There was a scare in the 80s and less so the 90s surrounding things like the tabletop role-playing game Dungeons & Dragons (D&D) or other media that depicts magic as a narrative element and a neutral part of the fictional world. The scare surrounding this is that it was/is seen by some as gateway into real-life magic and/or devil worship. Magic had been depicted before, but D&D introduced a role-play aspect, which is what I guess sparked this scare(?!)

I found explanations of the scare, for example here, but apart from what caused it, it doesn't tell me whether during that time there was actually increased occult practices.

Did D&D and similar media which depict magic neutrally in a fantasy/narrative setting actually lead to an increased interest in the occult though? Causation might be hard to determine, as well as belief of the individuals, so I will settle with:

Was there, during the 1980s, increased interest in the occult, in the sense of people buying occult books and trying magic? I imagine there are, somewhere, statistics which could answer whether more books were sold that treat magic spells or similar practices.

  • Interest in or active belief in?
    – Steve Bird
    Oct 8 '21 at 15:21
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    Hmm. There might be ways to objectively measure this (like with ngrams?), and its not a bad thing for someone to look into.
    – T.E.D.
    Oct 8 '21 at 15:48
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    Even though D&D and the like may have increased the general awareness, there was a long tradition of F&SF literature, from comic books through "Lord of the Rings" (which was VERY popular in the 1960s). Then we have the general spiritualism & occultism prevalent around the late 19th & early 20th centuries...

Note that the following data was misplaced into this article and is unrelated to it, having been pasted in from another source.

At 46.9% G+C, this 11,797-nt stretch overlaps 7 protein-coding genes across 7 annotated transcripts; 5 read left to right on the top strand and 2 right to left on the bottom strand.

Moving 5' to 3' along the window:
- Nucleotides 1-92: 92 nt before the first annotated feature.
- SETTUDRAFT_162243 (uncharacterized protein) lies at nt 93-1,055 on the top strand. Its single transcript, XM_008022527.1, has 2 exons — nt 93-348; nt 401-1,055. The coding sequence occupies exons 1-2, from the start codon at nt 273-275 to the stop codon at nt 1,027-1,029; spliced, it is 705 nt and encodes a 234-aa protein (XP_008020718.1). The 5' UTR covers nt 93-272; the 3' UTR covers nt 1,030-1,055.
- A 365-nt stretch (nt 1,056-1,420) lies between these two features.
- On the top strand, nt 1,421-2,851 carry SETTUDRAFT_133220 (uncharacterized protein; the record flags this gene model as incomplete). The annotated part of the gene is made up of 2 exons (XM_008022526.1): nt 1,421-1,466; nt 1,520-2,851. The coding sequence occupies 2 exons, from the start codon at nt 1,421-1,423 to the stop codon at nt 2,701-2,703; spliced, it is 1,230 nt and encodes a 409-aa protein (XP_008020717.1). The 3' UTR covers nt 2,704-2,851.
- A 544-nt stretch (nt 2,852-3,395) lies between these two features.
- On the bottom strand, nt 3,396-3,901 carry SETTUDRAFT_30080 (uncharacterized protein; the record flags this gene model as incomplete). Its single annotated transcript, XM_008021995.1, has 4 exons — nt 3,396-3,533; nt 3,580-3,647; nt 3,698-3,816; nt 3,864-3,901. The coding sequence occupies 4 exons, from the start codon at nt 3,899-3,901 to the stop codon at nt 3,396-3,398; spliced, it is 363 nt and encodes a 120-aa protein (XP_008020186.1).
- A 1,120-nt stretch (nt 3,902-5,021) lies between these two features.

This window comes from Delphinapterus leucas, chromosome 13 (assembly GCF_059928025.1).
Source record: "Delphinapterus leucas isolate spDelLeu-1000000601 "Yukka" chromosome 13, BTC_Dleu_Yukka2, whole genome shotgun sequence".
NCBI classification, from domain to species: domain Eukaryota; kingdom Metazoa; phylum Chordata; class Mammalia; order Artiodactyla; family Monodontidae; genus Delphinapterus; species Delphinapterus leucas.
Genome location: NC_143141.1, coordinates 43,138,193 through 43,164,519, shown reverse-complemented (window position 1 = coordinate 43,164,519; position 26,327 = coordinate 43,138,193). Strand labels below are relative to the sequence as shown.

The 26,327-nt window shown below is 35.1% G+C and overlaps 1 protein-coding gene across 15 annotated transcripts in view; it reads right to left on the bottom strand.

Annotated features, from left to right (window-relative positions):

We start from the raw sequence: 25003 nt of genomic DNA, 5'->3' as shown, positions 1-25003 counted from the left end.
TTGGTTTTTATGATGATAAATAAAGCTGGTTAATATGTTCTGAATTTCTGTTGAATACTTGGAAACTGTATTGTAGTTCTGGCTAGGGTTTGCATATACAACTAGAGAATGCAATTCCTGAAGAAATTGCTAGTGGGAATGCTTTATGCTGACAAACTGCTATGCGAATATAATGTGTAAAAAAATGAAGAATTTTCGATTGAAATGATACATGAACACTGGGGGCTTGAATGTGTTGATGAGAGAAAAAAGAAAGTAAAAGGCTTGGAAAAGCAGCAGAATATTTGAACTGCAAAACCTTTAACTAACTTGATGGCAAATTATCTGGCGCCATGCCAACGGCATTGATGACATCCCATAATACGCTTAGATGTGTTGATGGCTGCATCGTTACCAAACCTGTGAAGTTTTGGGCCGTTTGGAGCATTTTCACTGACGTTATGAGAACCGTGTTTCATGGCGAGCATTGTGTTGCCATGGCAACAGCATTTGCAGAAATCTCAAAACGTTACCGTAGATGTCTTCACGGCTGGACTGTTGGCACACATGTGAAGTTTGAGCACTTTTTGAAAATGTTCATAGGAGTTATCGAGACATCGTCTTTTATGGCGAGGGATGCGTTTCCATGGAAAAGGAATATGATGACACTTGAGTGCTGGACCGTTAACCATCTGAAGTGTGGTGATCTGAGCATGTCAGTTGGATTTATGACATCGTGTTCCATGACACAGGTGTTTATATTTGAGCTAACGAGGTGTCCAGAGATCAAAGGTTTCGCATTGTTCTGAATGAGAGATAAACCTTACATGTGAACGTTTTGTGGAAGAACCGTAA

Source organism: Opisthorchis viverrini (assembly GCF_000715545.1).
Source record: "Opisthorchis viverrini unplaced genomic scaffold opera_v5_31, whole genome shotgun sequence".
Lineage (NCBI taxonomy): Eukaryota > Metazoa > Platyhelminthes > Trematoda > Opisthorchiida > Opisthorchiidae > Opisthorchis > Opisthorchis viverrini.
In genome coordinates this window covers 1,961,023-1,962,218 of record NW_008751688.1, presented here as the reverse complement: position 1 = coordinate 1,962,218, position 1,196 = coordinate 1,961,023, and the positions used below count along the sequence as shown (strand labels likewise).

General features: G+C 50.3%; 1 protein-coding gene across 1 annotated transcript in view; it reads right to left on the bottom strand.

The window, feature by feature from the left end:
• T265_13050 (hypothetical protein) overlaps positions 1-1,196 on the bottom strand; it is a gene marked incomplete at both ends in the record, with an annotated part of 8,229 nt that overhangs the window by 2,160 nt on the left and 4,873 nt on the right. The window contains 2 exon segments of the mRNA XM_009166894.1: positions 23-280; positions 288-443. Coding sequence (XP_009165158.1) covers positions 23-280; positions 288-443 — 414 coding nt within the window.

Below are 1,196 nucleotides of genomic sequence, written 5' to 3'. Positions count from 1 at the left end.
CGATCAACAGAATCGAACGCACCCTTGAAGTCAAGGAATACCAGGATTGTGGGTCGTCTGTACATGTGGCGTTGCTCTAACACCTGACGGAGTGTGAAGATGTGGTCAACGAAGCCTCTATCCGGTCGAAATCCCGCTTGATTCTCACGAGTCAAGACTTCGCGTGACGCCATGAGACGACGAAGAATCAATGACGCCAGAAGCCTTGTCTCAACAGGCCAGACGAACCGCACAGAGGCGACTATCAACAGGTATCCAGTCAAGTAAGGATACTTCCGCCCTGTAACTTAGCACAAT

– jamesqf
    Oct 8 '21 at 16:48
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    wikipedia itself says, "The controversy over the game led to a major boost in sales from 2.3 million dollars in 1979, to 8.7 million by the end of 1980 in a Streisand effect with the publicity" so the controversy led to a 4x increase in interest in D&D, now you just have to find the answer if D&D actually leads to an increase interest in the occult. If by occult you mean satanism, i am not so sure, if you mean a general interest in things like tarot, magic, etc, then I would think yes there was probably an increase in reading about these things but reading != believing.
    – ed.hank
    Oct 8 '21 at 17:30
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    I think this could be somewhat objectively answered by looking at sales statistics of books about occult topics. I doubt there is a way to judge what people believed.
    – kutschkem
    Oct 9 '21 at 15:04

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